Covid-19 impact: Low interest loans likely for vaccine companies

While there has been no commitment from the government on the procurement of vaccines, initial volumes, or distribution plans, there is a likelihood that the low interest loans may be made available to these players only when the time to scale up manufacturing arises.

As Indian vaccine candidates inch closer towards Phase 3 trials in December, talks on the government likely to facilitate low interest loans to these players to help scale up production are gaining ground.

Multiple sources within the vaccine industry in India said while there has been no commitment from the government on the procurement of vaccines, initial volumes, or distribution plans, there is a likelihood that the low interest loans may be made available to these players only when the time to scale up manufacturing arises.

“It seems like the government is waiting to see which candidate emerges successful before any commitment is made.

“We are being told that the expert committee on vaccine administration is drawing up draft plans and approach papers for distribution and access,” said a senior executive at a vaccine company.

A public sector bank official had indicated to Business Standard last month that since vaccine manufacturing was perceived as a cost-effective business, funding would be within reach.

Low-cost funding arrangements are already in the works globally.

Vaccine makers have low debt on their books. This will also give banks enough financing comfort, added the official.

A few days back, the chief executive officer (CEO) of India’s largest vaccine maker expressed concerns over whether the Government of India would have Rs 80,000 crore at its disposal to buy and distribute the vaccine to Indians.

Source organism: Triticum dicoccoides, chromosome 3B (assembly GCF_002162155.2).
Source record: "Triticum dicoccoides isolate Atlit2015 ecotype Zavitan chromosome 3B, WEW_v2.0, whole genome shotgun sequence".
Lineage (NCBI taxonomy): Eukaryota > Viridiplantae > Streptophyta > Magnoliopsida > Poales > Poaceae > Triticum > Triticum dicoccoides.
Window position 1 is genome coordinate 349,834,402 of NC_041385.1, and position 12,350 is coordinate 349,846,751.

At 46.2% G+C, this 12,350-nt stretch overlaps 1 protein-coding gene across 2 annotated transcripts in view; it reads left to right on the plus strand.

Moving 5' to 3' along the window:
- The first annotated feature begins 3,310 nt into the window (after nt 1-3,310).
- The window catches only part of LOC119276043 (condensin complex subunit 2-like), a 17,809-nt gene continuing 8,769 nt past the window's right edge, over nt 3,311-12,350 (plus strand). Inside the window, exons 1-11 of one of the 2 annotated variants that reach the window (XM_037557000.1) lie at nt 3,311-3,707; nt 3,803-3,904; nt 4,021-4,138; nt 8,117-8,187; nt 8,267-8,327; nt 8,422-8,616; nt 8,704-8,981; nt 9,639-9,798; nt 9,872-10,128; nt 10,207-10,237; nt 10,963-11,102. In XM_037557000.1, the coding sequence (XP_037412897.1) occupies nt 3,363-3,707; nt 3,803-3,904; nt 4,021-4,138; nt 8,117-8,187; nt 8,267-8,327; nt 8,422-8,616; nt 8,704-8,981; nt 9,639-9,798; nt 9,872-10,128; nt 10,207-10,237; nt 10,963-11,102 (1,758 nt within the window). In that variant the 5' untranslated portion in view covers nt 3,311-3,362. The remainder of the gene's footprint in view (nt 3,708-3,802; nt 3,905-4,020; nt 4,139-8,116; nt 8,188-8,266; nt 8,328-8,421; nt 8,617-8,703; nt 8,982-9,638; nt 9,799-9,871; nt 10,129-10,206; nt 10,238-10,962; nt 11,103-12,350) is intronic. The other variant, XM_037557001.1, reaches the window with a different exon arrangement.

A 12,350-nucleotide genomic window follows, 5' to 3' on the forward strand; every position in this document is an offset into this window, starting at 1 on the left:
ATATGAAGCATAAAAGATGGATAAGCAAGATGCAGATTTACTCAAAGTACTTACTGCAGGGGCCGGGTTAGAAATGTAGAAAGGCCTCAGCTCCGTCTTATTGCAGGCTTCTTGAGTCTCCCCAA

After questioning India’s financial plan to buy and distribute the Covid-19 vaccine, Serum Institute of India CEO Adar Poonawalla realised his misgivings were unfounded.

He took to Twitter to praise Prime Minister Narendra Modi for his speech at the United Nations General Assembly on vaccines, tweeting: “It is clear that all your arrangements for India will take care of all needs for the Indian people.”

But Poonawalla’s ‘Rs 80,000-crore question’ to the Centre on vaccine procurement and distribution is not a misplaced concern.

It may have ruffled feathers, but industry insiders in India’s vaccine manufacturing space claim there has hardly been any communiqué from the government after its first meeting with vaccine makers in New Delhi some weeks back.

The government is reportedly taking feedback from the players on their purported requirements.

Analysts at Bernstein said the Indian government is likely to procure 680 million doses of the vaccine, indicating a spending of $1.9 billion.

If the government chooses to vaccinate the entire population, it will need $6 billion ($1.3 billion to vaccinate 60 per cent for herd immunity, factoring in two doses per individual at $3 per dose).

The analysts estimate that the volumes will be split 55:45 between the government channel and the private market.

A leading vaccine maker said it will await further clarity from the Centre.

Vaccine makers like the Serum Institute of India, Bharat Biotech, and Zydus Cadila are already in expansion mode.

Serum Institute is adding around 400 million doses by the end of this year, taking its total capacity to 1.9 billion doses per annum.

Zydus Cadila is taking its vaccine capacity (for DNA vaccines) to roughly 100 million doses.

Sputnik V tech unsuitable for commercial manufacturing

Hyderabad’s Dr Reddy’s Laboratories has inked a distribution deal with Russian Direct Investment Fund (RDIF) for Sputnik V, but Indian players in talks with RDIF say the technology is not suited for commercial manufacturing.

Speaking to Business Standard, a vaccine maker said it has asked RDIF to develop the technology and come back.

“At present, it can at best make a few thousand doses using the technology it has shown us.

“The Russians need to work on it a bit more. We have not yet signed any manufacturing deal with them,” said the person.

It is also learnt that players like Indian Immunologicals (IIL) have opted out of the talks for manufacturing in India.

The same could not be immediately verified with the company.

According to sources, firms like Serum Institute, Biological E, Zydus Cadila, and IIL were in talks with RDIF.

According to Russian news agency Tass, in the past one month, over 3,000 Muscovites have received the Sputnik V jab.

Photograph: Dado Ruvic/Reuters

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